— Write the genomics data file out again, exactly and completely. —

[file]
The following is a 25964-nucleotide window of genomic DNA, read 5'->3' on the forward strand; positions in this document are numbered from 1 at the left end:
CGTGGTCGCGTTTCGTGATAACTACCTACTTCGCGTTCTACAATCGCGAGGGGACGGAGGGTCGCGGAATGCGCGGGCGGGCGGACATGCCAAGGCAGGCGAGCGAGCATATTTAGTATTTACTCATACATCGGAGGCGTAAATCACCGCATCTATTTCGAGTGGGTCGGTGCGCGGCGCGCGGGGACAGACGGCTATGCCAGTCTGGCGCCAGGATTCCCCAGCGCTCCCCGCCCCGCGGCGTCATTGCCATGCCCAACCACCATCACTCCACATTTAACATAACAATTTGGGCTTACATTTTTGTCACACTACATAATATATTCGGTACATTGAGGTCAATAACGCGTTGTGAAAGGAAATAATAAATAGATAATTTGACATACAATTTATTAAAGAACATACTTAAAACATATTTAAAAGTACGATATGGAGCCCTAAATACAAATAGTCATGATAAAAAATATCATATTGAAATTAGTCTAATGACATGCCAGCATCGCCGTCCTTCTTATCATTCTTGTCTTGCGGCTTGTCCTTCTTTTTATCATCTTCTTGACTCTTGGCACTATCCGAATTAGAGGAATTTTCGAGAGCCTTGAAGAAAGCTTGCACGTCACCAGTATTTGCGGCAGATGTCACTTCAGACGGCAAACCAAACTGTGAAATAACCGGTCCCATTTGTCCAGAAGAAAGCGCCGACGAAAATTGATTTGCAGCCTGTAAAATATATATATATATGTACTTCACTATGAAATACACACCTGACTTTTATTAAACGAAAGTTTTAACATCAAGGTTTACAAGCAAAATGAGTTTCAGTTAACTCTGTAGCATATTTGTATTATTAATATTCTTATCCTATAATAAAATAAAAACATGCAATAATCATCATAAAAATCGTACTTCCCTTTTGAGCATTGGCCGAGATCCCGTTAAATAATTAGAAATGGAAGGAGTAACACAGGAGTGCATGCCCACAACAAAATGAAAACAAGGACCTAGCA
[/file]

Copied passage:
The following is a 25964-nucleotide window of genomic DNA, read 5'->3' on the forward strand; positions in this document are numbered from 1 at the left end:
CGTGGTCGCGTTTCGTGATAACTACCTACTTCGCGTTCTACAATCGCGAGGGGACGGAGGGTCGCGGAATGCGCGGGCGGGCGGACATGCCAAGGCAGGCGAGCGAGCATATTTAGTATTTACTCATACATCGGAGGCGTAAATCACCGCATCTATTTCGAGTGGGTCGGTGCGCGGCGCGCGGGGACAGACGGCTATGCCAGTCTGGCGCCAGGATTCCCCAGCGCTCCCCGCCCCGCGGCGTCATTGCCATGCCCAACCACCATCACTCCACATTTAACATAACAATTTGGGCTTACATTTTTGTCACACTACATAATATATTCGGTACATTGAGGTCAATAACGCGTTGTGAAAGGAAATAATAAATAGATAATTTGACATACAATTTATTAAAGAACATACTTAAAACATATTTAAAAGTACGATATGGAGCCCTAAATACAAATAGTCATGATAAAAAATATCATATTGAAATTAGTCTAATGACATGCCAGCATCGCCGTCCTTCTTATCATTCTTGTCTTGCGGCTTGTCCTTCTTTTTATCATCTTCTTGACTCTTGGCACTATCCGAATTAGAGGAATTTTCGAGAGCCTTGAAGAAAGCTTGCACGTCACCAGTATTTGCGGCAGATGTCACTTCAGACGGCAAACCAAACTGTGAAATAACCGGTCCCATTTGTCCAGAAGAAAGCGCCGACGAAAATTGATTTGCAGCCTGTAAAATATATATATATATGTACTTCACTATGAAATACACACCTGACTTTTATTAAACGAAAGTTTTAACATCAAGGTTTACAAGCAAAATGAGTTTCAGTTAACTCTGTAGCATATTTGTATTATTAATATTCTTATCCTATAATAAAATAAAAACATGCAATAATCATCATAAAAATCGTACTTCCCTTTTGAGCATTGGCCGAGATCCCGTTAAATAATTAGAAATGGAAGGAGTAACACAGGAGTGCATGCCCACAACAAAATGAAAACAAGGACCTAGCA